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Quetta attack

EditorialOctober 19, 2017


THE anger-inducing reality of Balochistan is that nothing seems to change in the province other than regular additions to the civilian and security death toll. Yesterday, yet more policemen were killed in Quetta in a murky war where the enemy is difficult to identify and the state’s attempts to establish peace and stability appear to have failed. Some provincial leaders, such as Home Minister Sarfaraz Bugti, seem to believe their only job is to denounce either explicitly identified external enemies or shadowy internal threats rather than to assess where the security policy in the province is failing and what can be done to improve it. Mr Bugti and others of his ilk are part of the problem with their predilection for deflecting blame rather than either having the courage to resign or honestly recommending a change in policy direction.

While it remains true that not every attack can be prevented and even the most honest and well-meaning of policies will not lead to an immediate elimination of violence in Balochistan, the military establishment and federal and provincial governments need to urgently recognise that all tiers of security and political policy concerning the province must be reconsidered. If, for example, it is accepted that external actors are fomenting violence in Balochistan, the province has been under the virtual control of a narrow security-minded policy framework for more than a decade. Why, then, has a relentlessly hawkish perspective not been able to eliminate violence with origins and an external dimension that the state believes it is fully informed of? And if the violence is locally organised, how is a state that has undertaken vast counter-insurgency and counterterrorism operations across the country unable to bring a degree of peace and stability in Balochistan?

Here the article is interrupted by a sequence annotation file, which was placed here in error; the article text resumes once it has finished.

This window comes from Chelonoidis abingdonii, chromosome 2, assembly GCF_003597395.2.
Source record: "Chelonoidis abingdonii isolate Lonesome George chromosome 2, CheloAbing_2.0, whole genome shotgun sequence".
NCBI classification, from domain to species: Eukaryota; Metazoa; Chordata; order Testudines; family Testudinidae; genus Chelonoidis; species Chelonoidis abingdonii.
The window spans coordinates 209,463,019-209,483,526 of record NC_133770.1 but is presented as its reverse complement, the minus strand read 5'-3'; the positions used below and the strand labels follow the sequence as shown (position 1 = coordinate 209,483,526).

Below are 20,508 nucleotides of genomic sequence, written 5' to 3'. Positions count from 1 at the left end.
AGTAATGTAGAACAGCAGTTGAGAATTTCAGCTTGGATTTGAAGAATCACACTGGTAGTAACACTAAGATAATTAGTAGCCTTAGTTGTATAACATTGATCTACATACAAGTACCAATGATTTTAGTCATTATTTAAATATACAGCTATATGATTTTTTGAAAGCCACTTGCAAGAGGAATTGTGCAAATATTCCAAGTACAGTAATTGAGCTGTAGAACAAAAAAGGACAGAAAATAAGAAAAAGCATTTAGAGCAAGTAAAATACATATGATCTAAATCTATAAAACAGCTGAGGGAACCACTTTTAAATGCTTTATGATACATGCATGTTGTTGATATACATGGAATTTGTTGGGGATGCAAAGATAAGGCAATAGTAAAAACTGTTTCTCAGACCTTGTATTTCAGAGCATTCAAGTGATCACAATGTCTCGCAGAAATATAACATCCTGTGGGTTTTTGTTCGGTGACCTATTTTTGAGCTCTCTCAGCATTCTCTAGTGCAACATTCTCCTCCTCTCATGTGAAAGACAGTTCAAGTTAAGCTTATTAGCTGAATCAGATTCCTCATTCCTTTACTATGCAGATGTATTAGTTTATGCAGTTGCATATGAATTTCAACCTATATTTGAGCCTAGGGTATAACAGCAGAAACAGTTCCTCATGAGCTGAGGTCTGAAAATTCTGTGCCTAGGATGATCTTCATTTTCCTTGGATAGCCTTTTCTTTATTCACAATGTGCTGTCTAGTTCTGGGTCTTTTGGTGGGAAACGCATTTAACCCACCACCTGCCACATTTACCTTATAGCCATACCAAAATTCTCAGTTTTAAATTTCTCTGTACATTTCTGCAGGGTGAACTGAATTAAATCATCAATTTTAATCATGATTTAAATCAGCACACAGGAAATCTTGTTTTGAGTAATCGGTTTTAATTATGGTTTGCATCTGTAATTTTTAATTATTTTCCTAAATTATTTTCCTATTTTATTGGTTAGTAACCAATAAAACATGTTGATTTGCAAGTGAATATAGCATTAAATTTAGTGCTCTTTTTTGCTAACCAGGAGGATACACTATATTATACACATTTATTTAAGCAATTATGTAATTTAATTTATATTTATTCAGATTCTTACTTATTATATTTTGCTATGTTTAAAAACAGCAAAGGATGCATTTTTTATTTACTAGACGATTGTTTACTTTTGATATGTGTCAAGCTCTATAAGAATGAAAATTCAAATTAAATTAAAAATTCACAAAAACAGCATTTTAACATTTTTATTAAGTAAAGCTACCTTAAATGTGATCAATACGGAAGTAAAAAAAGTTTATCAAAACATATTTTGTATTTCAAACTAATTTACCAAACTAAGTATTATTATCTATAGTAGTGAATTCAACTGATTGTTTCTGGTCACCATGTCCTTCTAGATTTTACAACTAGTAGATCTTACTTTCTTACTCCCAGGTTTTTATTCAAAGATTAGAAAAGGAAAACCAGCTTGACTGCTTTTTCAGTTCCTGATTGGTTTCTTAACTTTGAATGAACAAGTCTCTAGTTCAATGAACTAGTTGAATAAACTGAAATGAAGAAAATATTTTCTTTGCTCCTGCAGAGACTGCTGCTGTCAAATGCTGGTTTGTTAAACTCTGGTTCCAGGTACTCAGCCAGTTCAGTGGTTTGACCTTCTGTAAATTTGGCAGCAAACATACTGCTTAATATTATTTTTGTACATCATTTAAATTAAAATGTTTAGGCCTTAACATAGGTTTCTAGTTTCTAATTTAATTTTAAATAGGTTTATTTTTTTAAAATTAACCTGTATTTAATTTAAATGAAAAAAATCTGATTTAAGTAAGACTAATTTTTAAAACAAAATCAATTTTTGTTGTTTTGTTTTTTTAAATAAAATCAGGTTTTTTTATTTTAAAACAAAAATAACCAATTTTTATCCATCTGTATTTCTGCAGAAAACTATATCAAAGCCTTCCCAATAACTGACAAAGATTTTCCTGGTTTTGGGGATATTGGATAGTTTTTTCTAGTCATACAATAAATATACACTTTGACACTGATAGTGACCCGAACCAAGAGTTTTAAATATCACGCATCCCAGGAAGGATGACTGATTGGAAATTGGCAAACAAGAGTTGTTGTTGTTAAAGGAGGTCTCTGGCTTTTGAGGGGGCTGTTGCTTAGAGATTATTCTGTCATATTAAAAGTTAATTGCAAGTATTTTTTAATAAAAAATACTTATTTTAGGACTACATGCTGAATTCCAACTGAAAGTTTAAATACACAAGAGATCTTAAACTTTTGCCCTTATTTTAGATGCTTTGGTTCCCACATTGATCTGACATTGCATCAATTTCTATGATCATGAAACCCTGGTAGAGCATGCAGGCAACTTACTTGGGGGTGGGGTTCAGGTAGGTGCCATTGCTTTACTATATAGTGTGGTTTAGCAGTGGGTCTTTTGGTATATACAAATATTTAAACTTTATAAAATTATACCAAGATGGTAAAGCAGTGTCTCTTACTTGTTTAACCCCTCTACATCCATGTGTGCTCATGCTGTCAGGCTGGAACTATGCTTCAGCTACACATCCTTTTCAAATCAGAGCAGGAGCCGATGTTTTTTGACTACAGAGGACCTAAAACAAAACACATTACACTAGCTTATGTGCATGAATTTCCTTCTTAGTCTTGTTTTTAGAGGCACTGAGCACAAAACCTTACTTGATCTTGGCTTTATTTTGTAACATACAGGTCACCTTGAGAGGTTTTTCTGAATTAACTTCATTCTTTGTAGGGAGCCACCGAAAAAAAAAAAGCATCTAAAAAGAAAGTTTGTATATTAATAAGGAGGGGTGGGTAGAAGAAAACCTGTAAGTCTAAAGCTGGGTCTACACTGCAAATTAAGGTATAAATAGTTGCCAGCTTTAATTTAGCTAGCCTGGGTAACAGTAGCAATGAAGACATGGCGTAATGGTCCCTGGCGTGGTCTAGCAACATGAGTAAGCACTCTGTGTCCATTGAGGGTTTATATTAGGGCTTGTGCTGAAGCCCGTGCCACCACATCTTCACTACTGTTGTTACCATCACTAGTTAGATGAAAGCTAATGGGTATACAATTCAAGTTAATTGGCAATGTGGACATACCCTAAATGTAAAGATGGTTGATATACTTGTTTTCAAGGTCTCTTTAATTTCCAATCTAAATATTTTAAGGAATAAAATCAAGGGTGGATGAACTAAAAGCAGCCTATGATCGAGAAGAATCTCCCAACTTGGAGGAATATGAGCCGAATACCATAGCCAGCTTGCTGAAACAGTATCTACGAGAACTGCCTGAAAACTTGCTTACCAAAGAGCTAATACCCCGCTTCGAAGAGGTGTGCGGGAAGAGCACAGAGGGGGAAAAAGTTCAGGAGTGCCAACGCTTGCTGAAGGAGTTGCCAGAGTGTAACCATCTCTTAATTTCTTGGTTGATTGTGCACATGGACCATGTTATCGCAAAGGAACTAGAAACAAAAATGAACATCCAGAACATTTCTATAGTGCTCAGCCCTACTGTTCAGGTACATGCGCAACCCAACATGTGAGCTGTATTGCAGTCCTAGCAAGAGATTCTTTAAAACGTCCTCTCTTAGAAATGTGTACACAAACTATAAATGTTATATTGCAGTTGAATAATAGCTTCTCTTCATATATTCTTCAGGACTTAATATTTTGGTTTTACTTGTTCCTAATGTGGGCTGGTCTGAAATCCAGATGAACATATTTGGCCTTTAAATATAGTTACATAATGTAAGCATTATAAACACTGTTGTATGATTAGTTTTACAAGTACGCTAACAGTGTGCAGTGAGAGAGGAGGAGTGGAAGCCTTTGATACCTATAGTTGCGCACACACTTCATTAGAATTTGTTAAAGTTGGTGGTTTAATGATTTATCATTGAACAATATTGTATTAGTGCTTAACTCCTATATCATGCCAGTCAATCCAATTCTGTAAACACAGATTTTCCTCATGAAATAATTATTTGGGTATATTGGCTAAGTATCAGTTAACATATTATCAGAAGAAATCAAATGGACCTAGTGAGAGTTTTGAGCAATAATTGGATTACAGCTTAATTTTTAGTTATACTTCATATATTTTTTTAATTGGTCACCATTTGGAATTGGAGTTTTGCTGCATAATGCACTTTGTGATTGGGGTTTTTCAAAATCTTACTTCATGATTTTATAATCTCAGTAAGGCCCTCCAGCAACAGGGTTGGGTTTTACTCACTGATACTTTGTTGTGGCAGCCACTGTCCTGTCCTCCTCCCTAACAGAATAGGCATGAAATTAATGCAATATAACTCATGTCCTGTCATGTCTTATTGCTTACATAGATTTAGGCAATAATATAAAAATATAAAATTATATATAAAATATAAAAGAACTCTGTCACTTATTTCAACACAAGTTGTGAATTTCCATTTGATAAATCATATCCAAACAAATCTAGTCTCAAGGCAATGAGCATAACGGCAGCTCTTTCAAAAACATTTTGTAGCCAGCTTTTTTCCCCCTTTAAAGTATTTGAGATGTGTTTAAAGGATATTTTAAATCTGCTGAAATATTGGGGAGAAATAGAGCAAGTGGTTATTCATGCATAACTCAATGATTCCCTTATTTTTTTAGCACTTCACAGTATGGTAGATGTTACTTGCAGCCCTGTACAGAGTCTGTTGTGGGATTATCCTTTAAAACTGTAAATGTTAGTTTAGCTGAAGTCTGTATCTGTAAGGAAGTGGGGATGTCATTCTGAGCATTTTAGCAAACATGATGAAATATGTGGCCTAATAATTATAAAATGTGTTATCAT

If there is a possible answer, it appears to lie in a state that is unwilling to allow the constitutional scheme and chain of authority to work in the province. The militarisation of security policy in Balochistan and the sidelining of any civilian provincial or federal leadership that has advocated a policy of dialogue and engagement with domestic and regional elements have resulted in a policy that is unyielding and that has failed to deliver stability. There is no doubt that both external and domestic elements would prefer that Balochistan remain unstable; the more relevant question is what policy mix and improvements in the security apparatus will lead to elements threatening instability in Balochistan to be neutralised. It is surely not enough to know that enemies, domestic and regional, wish harm to Pakistan. What is needed is for this country’s policemen, other security personnel and civilians to be able to live without the constant fear of being attacked. It is necessary and important to mourn the latest loss of life in Balochistan; perhaps it is also time to recognise that other lives can be saved with an honest reassessment of the security policy.

Published in Dawn, October 19th, 2017


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